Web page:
Sunday, October 15, 2006

The Rain in Spain . . .

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While chatting with my fellow immigrant classmates the young Cambodian woman next to me seized the opportunity to tell me that I was pronouncing the word “pas” incorrectly. I was forced to repeat “Je ne sais pas” (I don't know) over and over again while a Peruvian and a Macedonian student joined in to help critique my performance. I know enough to know that the “s” in “pas” is silent, thus I couldn't have been that far off. Plus, I use this phrase daily, along with “Je ne comprends pas” (I don't understand), on the streets of Paris and French people seem to understand me just fine. As does my French husband.

I asked my volunteer tutors to imitate my mistake so I could hear the difference; however, I was unable to detect the distinction. Perhaps it had something to do with their accents. Just a guess. I finally was saved when my French teacher interrupted and confirmed that I was saying it correctly, I just had an American accent. Something that I doubt I'll lose anytime soon as I don't have the financial incentive or talent of Nicole Kidman or Charlize Theron. I wanted to point out that the Cambodian woman has an accent while speaking English, which I would have done, but I thought it would seem petty considering she speaks four languages (Cambodian and Chinese - fluently, French and English - high beginner).

While I’ve learned to accept constructive criticism from other immigrants regarding vocabulary, grammar, and obvious mispronunciation of words, e.g., canard = duck vs. connard = moron, I have not reached the point where I am willing to play Eliza Doolittle to novice francophones - especially when the panel is comprised of a person who cannot pronounce at least 3 consonants in French, another who rolls her Rs into next week, and a third who relies on the Slovenian alphabet.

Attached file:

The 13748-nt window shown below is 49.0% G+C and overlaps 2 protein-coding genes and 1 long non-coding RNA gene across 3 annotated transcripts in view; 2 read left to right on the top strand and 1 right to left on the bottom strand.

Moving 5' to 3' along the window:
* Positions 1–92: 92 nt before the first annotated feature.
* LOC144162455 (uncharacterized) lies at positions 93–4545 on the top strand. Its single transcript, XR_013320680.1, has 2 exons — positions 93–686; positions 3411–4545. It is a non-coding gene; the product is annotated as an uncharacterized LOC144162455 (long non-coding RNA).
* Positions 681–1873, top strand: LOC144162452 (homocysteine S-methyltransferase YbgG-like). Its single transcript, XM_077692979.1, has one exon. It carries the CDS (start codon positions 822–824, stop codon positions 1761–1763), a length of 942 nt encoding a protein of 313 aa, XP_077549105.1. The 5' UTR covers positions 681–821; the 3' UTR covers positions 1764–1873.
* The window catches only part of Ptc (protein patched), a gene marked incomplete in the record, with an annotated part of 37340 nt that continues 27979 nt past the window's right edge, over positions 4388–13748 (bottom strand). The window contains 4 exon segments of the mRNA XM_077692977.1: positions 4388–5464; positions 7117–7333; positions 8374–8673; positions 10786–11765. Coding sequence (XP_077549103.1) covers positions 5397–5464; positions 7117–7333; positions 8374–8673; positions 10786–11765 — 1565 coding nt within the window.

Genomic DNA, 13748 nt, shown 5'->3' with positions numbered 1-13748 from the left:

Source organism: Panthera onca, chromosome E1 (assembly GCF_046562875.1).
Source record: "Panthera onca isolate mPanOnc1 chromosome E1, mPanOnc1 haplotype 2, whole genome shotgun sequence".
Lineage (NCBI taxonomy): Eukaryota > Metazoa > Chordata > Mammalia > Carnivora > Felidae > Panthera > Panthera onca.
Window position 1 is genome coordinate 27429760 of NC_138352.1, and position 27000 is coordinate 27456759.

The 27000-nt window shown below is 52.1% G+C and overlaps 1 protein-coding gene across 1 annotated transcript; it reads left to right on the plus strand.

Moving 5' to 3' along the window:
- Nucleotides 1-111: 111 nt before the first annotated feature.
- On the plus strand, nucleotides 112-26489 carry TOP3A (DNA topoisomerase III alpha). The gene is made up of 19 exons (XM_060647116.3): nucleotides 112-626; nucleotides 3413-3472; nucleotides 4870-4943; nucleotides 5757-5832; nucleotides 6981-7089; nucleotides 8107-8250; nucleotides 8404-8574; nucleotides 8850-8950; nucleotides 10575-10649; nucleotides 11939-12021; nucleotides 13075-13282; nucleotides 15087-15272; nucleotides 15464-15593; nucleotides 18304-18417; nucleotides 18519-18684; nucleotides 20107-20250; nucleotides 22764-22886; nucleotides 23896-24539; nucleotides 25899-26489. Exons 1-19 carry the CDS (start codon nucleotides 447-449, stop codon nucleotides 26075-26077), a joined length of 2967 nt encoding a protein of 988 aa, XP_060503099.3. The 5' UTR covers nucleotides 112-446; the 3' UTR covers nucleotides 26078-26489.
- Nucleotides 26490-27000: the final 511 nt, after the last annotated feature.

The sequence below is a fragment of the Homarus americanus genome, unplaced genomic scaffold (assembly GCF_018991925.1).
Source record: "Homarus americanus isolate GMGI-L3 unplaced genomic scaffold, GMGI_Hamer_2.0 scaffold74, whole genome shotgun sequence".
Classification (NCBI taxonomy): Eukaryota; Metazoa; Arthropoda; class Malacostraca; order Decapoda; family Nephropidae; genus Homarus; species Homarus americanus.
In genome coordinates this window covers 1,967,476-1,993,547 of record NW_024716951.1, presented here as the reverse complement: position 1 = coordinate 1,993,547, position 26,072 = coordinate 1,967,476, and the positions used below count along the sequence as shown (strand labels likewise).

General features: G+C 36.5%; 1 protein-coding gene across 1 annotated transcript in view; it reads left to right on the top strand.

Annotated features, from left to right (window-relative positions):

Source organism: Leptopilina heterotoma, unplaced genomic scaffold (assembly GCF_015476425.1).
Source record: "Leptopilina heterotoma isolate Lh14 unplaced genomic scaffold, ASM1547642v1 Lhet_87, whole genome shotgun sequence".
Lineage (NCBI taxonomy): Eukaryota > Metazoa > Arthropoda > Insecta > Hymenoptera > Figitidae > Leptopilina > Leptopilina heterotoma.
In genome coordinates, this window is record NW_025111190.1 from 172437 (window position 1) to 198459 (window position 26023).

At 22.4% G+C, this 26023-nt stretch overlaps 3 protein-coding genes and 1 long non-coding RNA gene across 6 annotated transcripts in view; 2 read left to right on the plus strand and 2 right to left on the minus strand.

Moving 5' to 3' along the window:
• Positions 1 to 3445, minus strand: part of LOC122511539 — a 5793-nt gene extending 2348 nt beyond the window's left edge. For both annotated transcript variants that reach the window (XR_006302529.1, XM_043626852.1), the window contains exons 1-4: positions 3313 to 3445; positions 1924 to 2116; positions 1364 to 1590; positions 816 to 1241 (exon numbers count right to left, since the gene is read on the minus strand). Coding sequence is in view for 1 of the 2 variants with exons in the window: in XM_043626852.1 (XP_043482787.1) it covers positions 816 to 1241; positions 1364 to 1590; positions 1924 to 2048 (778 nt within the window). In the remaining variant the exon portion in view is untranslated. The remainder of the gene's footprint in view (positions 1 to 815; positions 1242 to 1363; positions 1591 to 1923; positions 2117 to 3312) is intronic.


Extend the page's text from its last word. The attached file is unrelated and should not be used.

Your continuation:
There are plenty of things that these women do that are far more unpleasant. For example, four hours a day the Cambodian woman obliviously picks the acne on her forehead and then uses her pinky nail to scrape and flick the oily crud onto our shared desk. The Peruvian routinely walks into the classroom late while talking on her cell phone. She also answers it in class when it rings, as do half the other students (my favorite is when "My hump, my hump, my hump, my lovely little lumps . . ." blasts from the cell phone of the 40ish Kazakhstanian woman on the other side of me). Finally, the Macedonian woman might as well be a quadriplegic with tourettes. The woman never, never raises a hand to ask or respond to a question and constantly blurts out (wrong) answers. Lest you think I’m intolerant, I make fun of Americans too, but I'm the only one in this class and I'm too busy quietly documenting the annoying habits of my classmates to bother anyone.

4 comments:

Paula Lawhon said...

I'm so happy to hear you're enjoying your French classes! ;-)
But seriously, I am concerned that you may, at a later date, discover that some of these classmates have good qualities and might make fun playmates... (well, not the one who's soiling your common desk!!). If that does happen, we will have to remind you to edit or delete this post! And, how interesting that you are the only American.... Don't know why I thought there would be more.

sfgirl said...

My new rule, when I can help it is to speak French primarily with other French people so that I can learn the correct way to pronounce things. I know so little otherwise that I'm afraid that I'll lose to American accent, only to end up with a combination E.Indian/Other Asian one.

Mary said...

Although I am quite disgusted at the thought of puss and blackheads being hurled in your direction...I find a 40ish women with my lumps as ring tone the most disturbing image of all!! Remember to bloom where you're planted. Paula is right, one of those weeds may turn out to be the new Paula or Kathy. I hate to remind you but you were called Gamey Amy (by parents only, not peers) while we were growing up! You were not always the polished and bathed woman you are today. Yes, I think tolerance may be in order.

Anonymous said...

As your mother, I can definitely share your distain for the people mentioned in your blog, since I would also find them offensive if I had to share a common table with them.